As for throwing someone off a balcony, even in your hypothetical I wouldn't put all the blame on that person--you were talking about a SWAT team breaking into someone's house for no good reason. People's emotions tend to run a little high then and it is the SWAT team that initiated the violence. Just because you have government authority doesn't mean you can initiate violence (armed men breaking into someone's home is extremely violent, in my opinion) and then blame the inhabitants if they respond violently. I'm no lawyer, but you should have a damn good reason before you start sending in goon squads into people's homes and if you don't, then you (the person sending in the goon squad) are the one who has the greatest responsibility if things get out of hand. I don't own a gun and favor nonviolence and aside from that, would never be foolish enough to resist the cops under any circumstances I can imagine, but I hope you're never on a jury in a case of police brutality.

But this was not a SWAT team, this was an illegal act of war.

The ship was in international waters.

It carried a nation's flag (Turkey).

If it was in Israeli waters, then the raid would be like a SWAT team. As it is, the raid was an act of war, and the people on the boat responded.

The standard wingnut insanity;

Israel can kill whomever it wants in its own "defense."

Anyone who defends themselves from Israeli aggression is a terrorist.

"But this was not a SWAT team, this was an illegal act of war."

That's true, Eric, but some of us are upset even by the SWAT team analogy. I don't think the police have an open-ended right to smash into homes and then place "ultimate blame" on the inhabitants if some react violently. Which is not to say that one should react violently.

I concur with Eric (obviously). But back to this:

Boarding a boat, while an act of aggression, is not an act that harms or even kills a person: throwing someone off a balcony is. That is the key difference between the initial actions of the soldiers and the activists, and that is the reason I hold the activists ultimately responsible.

The point of contention here is how to view the appearance of soldiers on the deck of their ship. Is it, as Alex contends, merely a matter of a justified and legal police force going about its duties, meeting with an aggressive force that escalates the situation?

The problem with this scenario is multifold. It's not merely that the IDF boarded these ships. It's where they boarded them, how they boarded them, and with what they boarded them.

Was the response of the boarded party unwise? Clearly. Was the response of the boarded party unreasonable or unjustifiable? Hardly. (And if you believe, as many of these people probably do, that the IDF has no qualms about killing with impunity, even more understandable. Their perceptions should have been taken into account when considering the likely consequences of this action.)

Boarding the ship in daylight would have made a huge difference. Boarding the ship over the side rather than dropping onto the deck would have made a huge difference. These aren't small things. This is everything regarding prompting response.

My point about waiting to get shot is related to this. If it is reasonable to fear for my safety, and I am fully within my personal rights, it is not unreasonable to attack those who threaten it. The notion that a riotous mob attacked a poor soldier without provocation is ludicrous. He para-trooped onto their deck, armed.

According to how you're framing this, the only way their attack would be justified is after the soldiers started killing them. There are ways that the boarded party WOULD be responsible for escalation. Nothing in the situation even comes close to meeting those criteria.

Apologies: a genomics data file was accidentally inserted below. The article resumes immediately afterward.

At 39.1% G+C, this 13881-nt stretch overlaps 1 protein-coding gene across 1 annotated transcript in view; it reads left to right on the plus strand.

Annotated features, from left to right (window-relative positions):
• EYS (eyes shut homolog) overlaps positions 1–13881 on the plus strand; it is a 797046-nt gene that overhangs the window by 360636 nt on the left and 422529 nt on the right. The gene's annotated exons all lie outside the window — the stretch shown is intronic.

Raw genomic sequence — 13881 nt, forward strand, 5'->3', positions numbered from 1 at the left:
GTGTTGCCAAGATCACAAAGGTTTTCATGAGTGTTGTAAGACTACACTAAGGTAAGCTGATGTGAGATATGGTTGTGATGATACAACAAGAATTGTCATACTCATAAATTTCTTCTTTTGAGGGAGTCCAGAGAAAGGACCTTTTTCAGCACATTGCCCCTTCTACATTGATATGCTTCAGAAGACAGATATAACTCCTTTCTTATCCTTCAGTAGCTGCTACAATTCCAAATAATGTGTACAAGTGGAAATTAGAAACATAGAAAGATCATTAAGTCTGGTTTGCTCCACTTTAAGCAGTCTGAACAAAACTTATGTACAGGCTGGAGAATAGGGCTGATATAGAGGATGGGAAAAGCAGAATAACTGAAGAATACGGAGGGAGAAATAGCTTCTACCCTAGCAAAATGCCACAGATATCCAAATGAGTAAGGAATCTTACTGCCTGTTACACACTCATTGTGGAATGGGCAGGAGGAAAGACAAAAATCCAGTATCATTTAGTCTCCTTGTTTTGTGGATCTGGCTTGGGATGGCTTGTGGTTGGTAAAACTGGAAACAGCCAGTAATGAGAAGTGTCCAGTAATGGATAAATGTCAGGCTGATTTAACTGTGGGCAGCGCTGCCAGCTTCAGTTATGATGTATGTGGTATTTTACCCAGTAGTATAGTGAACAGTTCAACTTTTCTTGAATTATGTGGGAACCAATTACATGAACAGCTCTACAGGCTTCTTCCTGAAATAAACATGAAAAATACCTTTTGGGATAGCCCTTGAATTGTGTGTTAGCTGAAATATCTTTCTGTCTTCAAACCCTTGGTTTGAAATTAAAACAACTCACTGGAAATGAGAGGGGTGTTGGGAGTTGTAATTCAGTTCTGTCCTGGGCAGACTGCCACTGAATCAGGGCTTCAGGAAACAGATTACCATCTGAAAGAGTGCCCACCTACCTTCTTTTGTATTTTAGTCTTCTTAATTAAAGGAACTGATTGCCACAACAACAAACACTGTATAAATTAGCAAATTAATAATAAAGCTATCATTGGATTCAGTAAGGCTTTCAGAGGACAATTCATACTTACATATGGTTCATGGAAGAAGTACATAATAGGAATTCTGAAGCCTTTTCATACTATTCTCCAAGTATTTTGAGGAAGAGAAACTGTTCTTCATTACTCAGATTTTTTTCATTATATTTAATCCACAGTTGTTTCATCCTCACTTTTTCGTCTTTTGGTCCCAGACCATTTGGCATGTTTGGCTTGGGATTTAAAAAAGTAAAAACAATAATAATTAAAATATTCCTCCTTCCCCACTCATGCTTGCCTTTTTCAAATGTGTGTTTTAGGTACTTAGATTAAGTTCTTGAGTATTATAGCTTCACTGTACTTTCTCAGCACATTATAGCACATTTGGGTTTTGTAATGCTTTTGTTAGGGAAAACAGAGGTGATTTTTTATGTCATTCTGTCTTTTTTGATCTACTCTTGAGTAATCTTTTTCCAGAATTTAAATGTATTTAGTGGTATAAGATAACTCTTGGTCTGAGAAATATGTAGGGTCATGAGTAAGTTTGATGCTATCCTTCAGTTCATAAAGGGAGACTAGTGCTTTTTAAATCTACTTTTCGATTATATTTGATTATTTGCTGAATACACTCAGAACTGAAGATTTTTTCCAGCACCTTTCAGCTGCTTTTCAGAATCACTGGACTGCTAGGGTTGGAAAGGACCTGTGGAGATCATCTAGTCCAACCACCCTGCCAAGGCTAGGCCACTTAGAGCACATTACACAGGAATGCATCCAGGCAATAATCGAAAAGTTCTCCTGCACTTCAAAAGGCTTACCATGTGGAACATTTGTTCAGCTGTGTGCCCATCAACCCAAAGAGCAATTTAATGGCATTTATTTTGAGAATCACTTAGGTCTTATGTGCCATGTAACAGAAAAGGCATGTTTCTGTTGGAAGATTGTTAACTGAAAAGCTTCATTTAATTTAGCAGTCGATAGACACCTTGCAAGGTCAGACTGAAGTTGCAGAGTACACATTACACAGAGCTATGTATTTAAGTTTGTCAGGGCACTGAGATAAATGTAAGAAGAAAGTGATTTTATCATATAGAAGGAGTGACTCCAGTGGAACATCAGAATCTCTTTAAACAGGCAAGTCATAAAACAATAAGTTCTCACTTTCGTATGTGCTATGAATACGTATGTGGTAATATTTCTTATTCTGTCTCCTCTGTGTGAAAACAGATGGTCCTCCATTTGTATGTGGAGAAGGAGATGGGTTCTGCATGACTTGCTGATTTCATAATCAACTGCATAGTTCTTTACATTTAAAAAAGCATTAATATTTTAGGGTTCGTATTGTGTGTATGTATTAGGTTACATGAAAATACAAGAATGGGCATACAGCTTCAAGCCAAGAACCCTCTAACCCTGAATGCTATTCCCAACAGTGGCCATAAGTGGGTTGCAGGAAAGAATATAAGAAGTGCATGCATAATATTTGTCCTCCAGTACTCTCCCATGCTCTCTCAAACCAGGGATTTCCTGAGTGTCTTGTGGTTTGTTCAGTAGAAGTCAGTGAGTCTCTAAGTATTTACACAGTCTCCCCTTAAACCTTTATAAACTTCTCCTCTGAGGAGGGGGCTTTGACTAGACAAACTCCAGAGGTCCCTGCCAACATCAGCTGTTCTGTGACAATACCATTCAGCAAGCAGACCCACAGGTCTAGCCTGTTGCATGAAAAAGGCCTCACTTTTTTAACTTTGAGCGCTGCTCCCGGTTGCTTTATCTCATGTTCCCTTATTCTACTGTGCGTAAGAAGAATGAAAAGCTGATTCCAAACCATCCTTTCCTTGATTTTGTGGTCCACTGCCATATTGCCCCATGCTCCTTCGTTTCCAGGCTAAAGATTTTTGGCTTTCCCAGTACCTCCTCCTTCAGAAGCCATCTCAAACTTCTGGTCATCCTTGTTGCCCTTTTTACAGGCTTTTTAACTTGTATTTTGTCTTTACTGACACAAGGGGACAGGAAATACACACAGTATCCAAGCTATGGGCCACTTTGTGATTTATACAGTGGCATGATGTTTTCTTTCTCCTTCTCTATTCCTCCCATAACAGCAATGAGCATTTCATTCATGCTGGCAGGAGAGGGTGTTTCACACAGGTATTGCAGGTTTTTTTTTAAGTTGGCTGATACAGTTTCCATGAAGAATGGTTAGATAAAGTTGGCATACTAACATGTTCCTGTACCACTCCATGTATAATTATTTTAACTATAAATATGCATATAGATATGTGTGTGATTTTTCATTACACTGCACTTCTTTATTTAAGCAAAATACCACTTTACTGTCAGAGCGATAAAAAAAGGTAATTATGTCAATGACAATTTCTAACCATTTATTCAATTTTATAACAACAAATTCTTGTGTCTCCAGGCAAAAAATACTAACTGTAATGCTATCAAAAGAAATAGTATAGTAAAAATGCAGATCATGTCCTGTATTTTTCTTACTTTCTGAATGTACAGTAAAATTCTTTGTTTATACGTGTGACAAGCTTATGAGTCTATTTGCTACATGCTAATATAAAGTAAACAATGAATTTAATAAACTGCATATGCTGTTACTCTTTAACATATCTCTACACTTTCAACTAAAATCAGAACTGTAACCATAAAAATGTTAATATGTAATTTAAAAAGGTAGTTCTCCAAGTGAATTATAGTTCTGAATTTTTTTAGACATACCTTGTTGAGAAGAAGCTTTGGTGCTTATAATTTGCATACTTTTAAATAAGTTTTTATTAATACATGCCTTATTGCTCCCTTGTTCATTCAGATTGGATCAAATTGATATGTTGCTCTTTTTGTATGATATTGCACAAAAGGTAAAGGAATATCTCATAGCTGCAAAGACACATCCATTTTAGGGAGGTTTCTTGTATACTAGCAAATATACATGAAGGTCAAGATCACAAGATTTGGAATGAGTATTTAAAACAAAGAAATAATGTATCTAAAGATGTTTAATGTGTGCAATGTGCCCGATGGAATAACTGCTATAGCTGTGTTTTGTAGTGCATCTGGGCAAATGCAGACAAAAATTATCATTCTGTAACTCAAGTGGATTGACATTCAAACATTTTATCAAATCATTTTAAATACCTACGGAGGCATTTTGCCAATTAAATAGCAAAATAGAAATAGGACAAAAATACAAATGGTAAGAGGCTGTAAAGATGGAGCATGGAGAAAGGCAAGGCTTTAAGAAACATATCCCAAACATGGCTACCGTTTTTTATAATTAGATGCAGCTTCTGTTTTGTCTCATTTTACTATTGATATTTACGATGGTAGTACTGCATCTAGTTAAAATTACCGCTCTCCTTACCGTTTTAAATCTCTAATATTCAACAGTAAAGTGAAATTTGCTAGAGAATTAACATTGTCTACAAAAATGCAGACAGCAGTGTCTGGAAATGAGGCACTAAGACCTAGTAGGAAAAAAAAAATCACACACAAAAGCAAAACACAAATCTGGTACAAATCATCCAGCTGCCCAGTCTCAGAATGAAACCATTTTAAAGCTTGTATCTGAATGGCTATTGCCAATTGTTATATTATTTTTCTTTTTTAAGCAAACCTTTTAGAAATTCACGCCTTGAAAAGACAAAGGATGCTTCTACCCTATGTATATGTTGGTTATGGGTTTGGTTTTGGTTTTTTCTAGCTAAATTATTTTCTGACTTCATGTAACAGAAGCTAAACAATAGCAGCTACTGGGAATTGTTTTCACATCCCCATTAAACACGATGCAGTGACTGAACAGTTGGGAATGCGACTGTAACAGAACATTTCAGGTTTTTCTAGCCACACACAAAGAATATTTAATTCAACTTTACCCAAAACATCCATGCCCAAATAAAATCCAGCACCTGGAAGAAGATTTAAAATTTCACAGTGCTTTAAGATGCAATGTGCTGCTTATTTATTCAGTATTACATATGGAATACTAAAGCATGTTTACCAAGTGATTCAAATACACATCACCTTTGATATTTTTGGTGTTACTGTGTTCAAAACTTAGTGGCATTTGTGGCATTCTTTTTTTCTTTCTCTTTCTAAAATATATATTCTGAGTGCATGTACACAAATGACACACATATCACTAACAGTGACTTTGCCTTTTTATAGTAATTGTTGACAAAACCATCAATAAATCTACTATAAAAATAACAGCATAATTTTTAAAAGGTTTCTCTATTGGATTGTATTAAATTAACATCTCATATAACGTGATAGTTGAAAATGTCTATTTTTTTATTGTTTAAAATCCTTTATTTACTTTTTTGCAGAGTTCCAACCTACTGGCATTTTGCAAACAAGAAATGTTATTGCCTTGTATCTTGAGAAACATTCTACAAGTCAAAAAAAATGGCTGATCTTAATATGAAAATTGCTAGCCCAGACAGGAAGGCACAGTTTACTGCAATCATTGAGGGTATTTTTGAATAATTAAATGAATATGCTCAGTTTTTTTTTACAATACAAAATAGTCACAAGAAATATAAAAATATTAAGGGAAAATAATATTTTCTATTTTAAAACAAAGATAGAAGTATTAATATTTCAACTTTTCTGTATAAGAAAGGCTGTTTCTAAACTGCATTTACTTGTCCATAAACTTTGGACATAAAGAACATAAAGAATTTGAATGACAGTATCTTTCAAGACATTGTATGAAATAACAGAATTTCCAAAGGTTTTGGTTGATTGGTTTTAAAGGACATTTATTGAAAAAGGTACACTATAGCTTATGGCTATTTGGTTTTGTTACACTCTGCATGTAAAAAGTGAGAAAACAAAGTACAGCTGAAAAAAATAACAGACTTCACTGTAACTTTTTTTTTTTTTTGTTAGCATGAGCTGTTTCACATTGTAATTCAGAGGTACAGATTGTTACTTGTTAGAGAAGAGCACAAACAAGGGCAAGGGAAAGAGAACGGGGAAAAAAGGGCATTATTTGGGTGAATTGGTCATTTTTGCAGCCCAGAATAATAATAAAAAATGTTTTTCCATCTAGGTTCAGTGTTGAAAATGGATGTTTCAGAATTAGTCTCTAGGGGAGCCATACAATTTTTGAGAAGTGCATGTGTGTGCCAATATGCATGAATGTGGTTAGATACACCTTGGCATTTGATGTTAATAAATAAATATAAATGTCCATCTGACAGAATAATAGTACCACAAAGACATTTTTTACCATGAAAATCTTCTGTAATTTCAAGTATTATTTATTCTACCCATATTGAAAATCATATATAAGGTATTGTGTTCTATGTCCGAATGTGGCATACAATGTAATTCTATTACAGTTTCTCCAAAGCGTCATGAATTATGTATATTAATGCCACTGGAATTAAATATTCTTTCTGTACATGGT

One question: are the waters off the Gaza coast sovereign Israeli territory such that there might be some sort of legal figleaf for the raid? Cause, I don't think they are.

PaulK:Boarding the ship in daylight would have made a huge difference. Boarding the ship over the side rather than dropping onto the deck would have made a huge difference.

Agreed. But also: waiting till the convoy was inside Israel's territorial waters, calling on them to stop for inspection, and using force only if they refused to stop, would have made Israel's action legal.

Obama is undoubtedly both unable and unwilling to call the IDF action an illegal attack on a fellow NATO member (besides, his doing so before the Turkish government decides how to respond would be escalating the situation) but:

Exactly how much political capital does the US have left with Turkey, after the crap the US tried to pull over the invasion of Iraq?

Turkish civilian ships have been attacked by another country's military in international waters. If Turkey sends along military vessels to protect the next convoy, they are fully entitled to do so by all international laws.

If the IDF attacks NATO military ships, this is an act of war which loses them their only committed ally - or breaks up NATO. If the IDF lets a civilian convoy through to relieve the Gaza strip, they are admitting that they cannot "win" their war against the Palestinians.

In all honesty, what I would expect to see happen is either: The US leans on Turkey to use military force to prevent another civilian convoy, not to guard one: or - the US leans on Israel to allow the next civilian convoy through. I think the former is more likely to be tried than the latter.

I've seen an awful lot of legal analysis about this on the web in the last couple of days, and the upshot of it seems to be that, yes, it WAS legal. Nasty, maybe, but a lot of nasty things are 'legal' under the parts of international law applying to wars.

Israel is not at war with Turkey. Nor, legally, are they at war with Gaza. And nothing justifies an attack on a neutral ship in international waters.

OTOH, I must admit the naked assertions are running pretty heavily in the "blatantly illegal" direction.

Thanks for trying to correct that balance with some naked assertions in the other direction.